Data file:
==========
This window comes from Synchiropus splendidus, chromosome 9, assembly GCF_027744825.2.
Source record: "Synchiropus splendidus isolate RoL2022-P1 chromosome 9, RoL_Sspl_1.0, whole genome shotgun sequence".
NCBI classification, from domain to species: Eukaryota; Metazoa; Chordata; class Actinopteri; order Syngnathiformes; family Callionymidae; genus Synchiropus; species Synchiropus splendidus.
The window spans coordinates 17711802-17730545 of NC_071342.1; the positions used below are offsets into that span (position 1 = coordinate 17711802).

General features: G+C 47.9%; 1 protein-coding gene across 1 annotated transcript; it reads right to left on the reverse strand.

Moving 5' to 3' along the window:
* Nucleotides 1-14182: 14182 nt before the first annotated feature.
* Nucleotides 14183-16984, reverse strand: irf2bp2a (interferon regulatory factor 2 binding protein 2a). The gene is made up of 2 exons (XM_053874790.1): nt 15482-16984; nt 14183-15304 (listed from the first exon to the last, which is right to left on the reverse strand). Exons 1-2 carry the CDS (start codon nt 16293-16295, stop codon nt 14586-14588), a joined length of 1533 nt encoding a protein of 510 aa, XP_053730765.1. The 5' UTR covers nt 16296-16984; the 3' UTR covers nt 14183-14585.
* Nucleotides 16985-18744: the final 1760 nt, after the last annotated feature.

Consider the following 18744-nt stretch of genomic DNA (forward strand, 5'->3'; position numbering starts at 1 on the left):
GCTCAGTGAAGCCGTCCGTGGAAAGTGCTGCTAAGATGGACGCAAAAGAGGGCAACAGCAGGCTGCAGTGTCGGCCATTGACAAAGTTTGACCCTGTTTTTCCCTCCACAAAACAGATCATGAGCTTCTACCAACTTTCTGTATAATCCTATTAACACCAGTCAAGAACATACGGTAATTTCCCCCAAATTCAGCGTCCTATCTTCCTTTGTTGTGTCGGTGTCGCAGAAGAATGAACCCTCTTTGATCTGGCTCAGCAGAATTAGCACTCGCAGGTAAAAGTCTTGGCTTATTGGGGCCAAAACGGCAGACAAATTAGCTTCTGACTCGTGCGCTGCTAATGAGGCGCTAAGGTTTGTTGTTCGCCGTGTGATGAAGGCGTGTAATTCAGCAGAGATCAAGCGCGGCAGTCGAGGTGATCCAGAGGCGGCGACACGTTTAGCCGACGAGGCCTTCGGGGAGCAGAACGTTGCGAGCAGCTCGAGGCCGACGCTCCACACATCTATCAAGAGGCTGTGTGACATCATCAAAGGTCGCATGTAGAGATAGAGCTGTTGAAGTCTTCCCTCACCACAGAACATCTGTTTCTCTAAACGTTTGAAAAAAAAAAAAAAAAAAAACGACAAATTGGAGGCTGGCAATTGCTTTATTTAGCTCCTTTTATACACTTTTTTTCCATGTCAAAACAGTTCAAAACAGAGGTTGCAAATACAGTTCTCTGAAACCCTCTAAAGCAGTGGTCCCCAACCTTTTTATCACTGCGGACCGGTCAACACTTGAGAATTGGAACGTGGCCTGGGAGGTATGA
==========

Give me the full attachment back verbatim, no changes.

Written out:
This window comes from Synchiropus splendidus, chromosome 9, assembly GCF_027744825.2.
Source record: "Synchiropus splendidus isolate RoL2022-P1 chromosome 9, RoL_Sspl_1.0, whole genome shotgun sequence".
NCBI classification, from domain to species: Eukaryota; Metazoa; Chordata; class Actinopteri; order Syngnathiformes; family Callionymidae; genus Synchiropus; species Synchiropus splendidus.
The window spans coordinates 17711802-17730545 of NC_071342.1; the positions used below are offsets into that span (position 1 = coordinate 17711802).

General features: G+C 47.9%; 1 protein-coding gene across 1 annotated transcript; it reads right to left on the reverse strand.

Moving 5' to 3' along the window:
* Nucleotides 1-14182: 14182 nt before the first annotated feature.
* Nucleotides 14183-16984, reverse strand: irf2bp2a (interferon regulatory factor 2 binding protein 2a). The gene is made up of 2 exons (XM_053874790.1): nt 15482-16984; nt 14183-15304 (listed from the first exon to the last, which is right to left on the reverse strand). Exons 1-2 carry the CDS (start codon nt 16293-16295, stop codon nt 14586-14588), a joined length of 1533 nt encoding a protein of 510 aa, XP_053730765.1. The 5' UTR covers nt 16296-16984; the 3' UTR covers nt 14183-14585.
* Nucleotides 16985-18744: the final 1760 nt, after the last annotated feature.

Consider the following 18744-nt stretch of genomic DNA (forward strand, 5'->3'; position numbering starts at 1 on the left):
GCTCAGTGAAGCCGTCCGTGGAAAGTGCTGCTAAGATGGACGCAAAAGAGGGCAACAGCAGGCTGCAGTGTCGGCCATTGACAAAGTTTGACCCTGTTTTTCCCTCCACAAAACAGATCATGAGCTTCTACCAACTTTCTGTATAATCCTATTAACACCAGTCAAGAACATACGGTAATTTCCCCCAAATTCAGCGTCCTATCTTCCTTTGTTGTGTCGGTGTCGCAGAAGAATGAACCCTCTTTGATCTGGCTCAGCAGAATTAGCACTCGCAGGTAAAAGTCTTGGCTTATTGGGGCCAAAACGGCAGACAAATTAGCTTCTGACTCGTGCGCTGCTAATGAGGCGCTAAGGTTTGTTGTTCGCCGTGTGATGAAGGCGTGTAATTCAGCAGAGATCAAGCGCGGCAGTCGAGGTGATCCAGAGGCGGCGACACGTTTAGCCGACGAGGCCTTCGGGGAGCAGAACGTTGCGAGCAGCTCGAGGCCGACGCTCCACACATCTATCAAGAGGCTGTGTGACATCATCAAAGGTCGCATGTAGAGATAGAGCTGTTGAAGTCTTCCCTCACCACAGAACATCTGTTTCTCTAAACGTTTGAAAAAAAAAAAAAAAAAAAACGACAAATTGGAGGCTGGCAATTGCTTTATTTAGCTCCTTTTATACACTTTTTTTCCATGTCAAAACAGTTCAAAACAGAGGTTGCAAATACAGTTCTCTGAAACCCTCTAAAGCAGTGGTCCCCAACCTTTTTATCACTGCGGACCGGTCAACACTTGAGAATTGGAACGTGGCCTGGGAGGTATGA